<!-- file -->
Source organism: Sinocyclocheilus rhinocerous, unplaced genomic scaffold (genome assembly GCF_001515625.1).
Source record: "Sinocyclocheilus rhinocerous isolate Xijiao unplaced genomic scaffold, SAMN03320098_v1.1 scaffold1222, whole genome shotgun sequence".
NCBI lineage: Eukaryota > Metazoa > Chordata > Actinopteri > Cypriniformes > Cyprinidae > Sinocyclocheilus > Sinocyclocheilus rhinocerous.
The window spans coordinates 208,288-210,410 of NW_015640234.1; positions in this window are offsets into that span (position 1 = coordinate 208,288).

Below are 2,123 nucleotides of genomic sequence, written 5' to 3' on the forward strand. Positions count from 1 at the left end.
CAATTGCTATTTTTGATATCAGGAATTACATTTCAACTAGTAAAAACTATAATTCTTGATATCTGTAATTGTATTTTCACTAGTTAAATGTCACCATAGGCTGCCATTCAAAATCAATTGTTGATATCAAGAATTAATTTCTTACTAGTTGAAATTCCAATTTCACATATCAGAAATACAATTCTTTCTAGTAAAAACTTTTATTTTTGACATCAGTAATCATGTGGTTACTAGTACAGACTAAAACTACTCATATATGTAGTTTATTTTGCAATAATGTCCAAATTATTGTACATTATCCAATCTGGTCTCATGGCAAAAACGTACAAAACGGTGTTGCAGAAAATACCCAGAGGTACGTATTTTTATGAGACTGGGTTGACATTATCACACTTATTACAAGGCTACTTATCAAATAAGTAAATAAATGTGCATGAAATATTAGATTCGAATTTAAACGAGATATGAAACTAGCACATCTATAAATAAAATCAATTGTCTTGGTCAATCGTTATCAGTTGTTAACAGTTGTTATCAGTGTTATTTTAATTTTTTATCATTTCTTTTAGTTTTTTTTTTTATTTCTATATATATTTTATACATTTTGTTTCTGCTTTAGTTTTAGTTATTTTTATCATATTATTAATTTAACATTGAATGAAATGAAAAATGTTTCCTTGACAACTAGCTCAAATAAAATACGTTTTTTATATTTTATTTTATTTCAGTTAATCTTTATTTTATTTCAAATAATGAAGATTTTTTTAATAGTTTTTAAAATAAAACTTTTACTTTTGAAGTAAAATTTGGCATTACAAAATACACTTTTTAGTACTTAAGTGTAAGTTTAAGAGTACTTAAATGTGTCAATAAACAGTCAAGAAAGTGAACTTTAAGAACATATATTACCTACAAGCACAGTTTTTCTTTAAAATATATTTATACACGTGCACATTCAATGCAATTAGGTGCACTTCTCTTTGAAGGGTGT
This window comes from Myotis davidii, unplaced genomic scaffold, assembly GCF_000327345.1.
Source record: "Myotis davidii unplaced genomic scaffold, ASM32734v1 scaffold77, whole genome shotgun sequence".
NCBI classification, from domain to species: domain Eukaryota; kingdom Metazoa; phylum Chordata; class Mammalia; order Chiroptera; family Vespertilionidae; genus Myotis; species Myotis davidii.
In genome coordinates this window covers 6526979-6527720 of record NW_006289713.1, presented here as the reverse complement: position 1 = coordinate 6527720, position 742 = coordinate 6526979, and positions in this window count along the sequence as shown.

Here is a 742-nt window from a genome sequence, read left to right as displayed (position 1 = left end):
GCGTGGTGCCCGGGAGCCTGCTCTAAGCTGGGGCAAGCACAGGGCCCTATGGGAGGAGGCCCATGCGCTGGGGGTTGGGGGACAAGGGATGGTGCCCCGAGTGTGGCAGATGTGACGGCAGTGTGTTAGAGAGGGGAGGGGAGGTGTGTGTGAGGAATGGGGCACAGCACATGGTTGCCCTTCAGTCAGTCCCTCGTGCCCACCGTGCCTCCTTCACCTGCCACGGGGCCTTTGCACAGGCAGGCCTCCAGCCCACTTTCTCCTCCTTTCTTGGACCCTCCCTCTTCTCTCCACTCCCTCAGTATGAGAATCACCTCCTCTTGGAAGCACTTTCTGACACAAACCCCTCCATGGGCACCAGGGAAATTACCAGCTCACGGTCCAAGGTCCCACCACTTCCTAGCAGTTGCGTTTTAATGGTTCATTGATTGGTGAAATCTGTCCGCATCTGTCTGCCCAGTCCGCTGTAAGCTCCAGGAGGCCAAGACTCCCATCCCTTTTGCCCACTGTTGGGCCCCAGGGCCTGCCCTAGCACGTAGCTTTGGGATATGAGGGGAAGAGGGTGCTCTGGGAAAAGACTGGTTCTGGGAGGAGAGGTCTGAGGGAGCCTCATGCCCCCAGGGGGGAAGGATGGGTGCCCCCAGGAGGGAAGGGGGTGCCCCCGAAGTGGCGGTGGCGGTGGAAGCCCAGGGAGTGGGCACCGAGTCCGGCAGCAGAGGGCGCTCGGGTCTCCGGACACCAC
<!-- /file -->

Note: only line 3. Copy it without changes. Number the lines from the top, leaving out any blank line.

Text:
NCBI lineage: Eukaryota > Metazoa > Chordata > Actinopteri > Cypriniformes > Cyprinidae > Sinocyclocheilus > Sinocyclocheilus rhinocerous.